Jad, tell us a bit about OUTRIDER and how it came about?
We talk to officials in law enforcement from a variety of different backgrounds and the one constant for us is trying to find ways to help them do the important work they do. In the case of OUTRIDER, I had been speaking with police and parole officers who were looking for quick and easy ways to tell if their parolees — often child predators — were at risk of reoffending. They needed a way to be able to tell if they had been accessing illicit materials, and fast. We’ve had a triage tool for many years now but have been looking for the right time to re-imagine how triage tools work and build something new.We took that away and built OUTRIDER — a solution that not only helps them scan devices with lightning speed, but is easy enough for all levels of technical proficiency.
You also launched Magnet SHIELD this fall for Canadian law enforcement. Both are designed for use in the field, but SHIELD focuses on victims and witnesses, while OUTRIDER focuses on suspects and parolees. Why not just offer one field tool?
SHIELD and OUTRIDER — while used in the field by non-technical officers — serve very different needs. In the case of SHIELD, first responders can use it to help build public trust by collecting digital evidence from witnesses and victims with as little inconvenience as possible. We know that witnesses and victims can be reluctant to share potentially important evidence because there’s the possibility that their phones will be confiscated for months at a time, or that delays may result in second-guessing their decision to cooperate. With SHIELD, we’re working to minimize that burden on those who are helping law enforcement do their job. On top of this, SHIELD is served up on a custom tablet, making it a single and secure source.
OUTRIDER, on the other hand, is used on offenders’ devices, quickly checking for contraband, establishing a risk profile, and making sure that there is no wrongdoing on their part. It’s purely software driven and fulfils a different need than SHIELD.
How is OUTRIDER different from other field preview and triage tools?
With OUTRIDER, users really are benefitting from lightning speed and ease of use. With our tests, we’ve seen scans complete in less than 5 minutes – on an example system, over 1 million files were scanned in just 52 seconds. That includes apps related to encryption, the Dark Web, peer-to-peer file sharing, cloud storage, anti-forensics tools, virtual machines, and cryptocurrency. And, not only are the scans extremely fast, but they’re able to be run by users who are technical AND non-technical. OUTRIDER was designed to be as intuitive as possible for all audiences.
What defines "illicit material" – is child sexual abuse material a focus, or other forms of content too? And what does OUTRIDER rely on to detect it?
Illicit material can be defined by the user — whether that’s locating known apps or taking advantage of keyword searching in file names, encryption detection, and file collection for later processing.
Additionally, we recently announced a partnership with Child Rescue Coalition (CRC) utilizing their Neula technology to help quickly identify CSAM material. It does this by identifying fragmented pieces with block hashing technology as a core component.
The presence of encryption or cryptocurrency apps in themselves isn't suspicious. Does OUTRIDER's risk assessment approach mean that it scores or weights the evidence it identifies in any way?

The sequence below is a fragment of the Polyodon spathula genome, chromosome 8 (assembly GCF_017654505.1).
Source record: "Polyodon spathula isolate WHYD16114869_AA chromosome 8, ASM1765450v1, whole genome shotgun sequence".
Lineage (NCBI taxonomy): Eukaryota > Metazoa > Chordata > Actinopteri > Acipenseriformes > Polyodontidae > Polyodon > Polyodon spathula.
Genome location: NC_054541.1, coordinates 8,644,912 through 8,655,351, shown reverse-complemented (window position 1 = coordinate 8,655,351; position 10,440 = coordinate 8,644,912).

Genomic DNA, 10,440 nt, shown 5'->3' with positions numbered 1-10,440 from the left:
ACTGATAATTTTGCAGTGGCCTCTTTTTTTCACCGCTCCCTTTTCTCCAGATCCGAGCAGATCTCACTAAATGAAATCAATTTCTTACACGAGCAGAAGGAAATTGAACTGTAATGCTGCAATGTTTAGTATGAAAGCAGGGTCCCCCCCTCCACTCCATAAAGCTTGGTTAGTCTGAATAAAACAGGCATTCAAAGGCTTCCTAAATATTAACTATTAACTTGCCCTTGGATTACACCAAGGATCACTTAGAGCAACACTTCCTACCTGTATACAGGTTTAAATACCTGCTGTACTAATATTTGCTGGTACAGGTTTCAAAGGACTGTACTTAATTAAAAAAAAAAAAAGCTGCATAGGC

While encryption or cryptocurrency apps aren’t suspicious, there are times when they’re a sign that someone is hiding something — particularly in the case of offenders on parole. Generally, part of the condition of their parole is to not hide digital files behind encryption or use untraceable cryptocurrency, so if their devices are being inspected, it would immediately cause suspicion if detected.
Is OUTRIDER able to find deleted evidence on a given device?
Because OUTRIDER was designed to be a high-level, very fast triage/preview tool, it does not “go deep” and look at deleted or unallocated areas of a drive.
How does OUTRIDER preserve contraband? Where is the evidence stored, and how does it support chain of custody?
If the officer using OUTRIDER elects to save copies of the identified files, they are stored in a standard ZIP file. A hash value is generated for each file being saved and a log is generated that includes all files and associated hash values. This makes it easy to preserve the evidence and load it into other forensic tools, such as Magnet AXIOM, for further processing and analysis.
Can you tell us more about what you're hoping to achieve or learn from users who take advantage of the OUTRIDER free trial?
We’re really hoping to make it fast and easy to assess potential risks of reoffending, and to detect those who have already reoffended. We also want to help in the prioritization of devices to be seized in search warrant scenarios or similar situations. We’re using the free trial period to learn as much as we can about these use cases and to understand if OUTRIDER is providing value in these scenarios, and what else we can add to the product to help even more.
In the probation and parole scenarios, those who are keeping an eye on these offenders have a lot on their plate already, so we want them to not have to use up their time waiting for scans on devices and potentially missing clues that there is a significant risk to the community. We’re always learning from our customers, so we want to keep homing in on what they need so we can make it as effective and timely as possible.
If you’re interested in trying Magnet OUTRIDER, we’re offering an extended free trial — so head over to www.magnetoutrider.com for more information.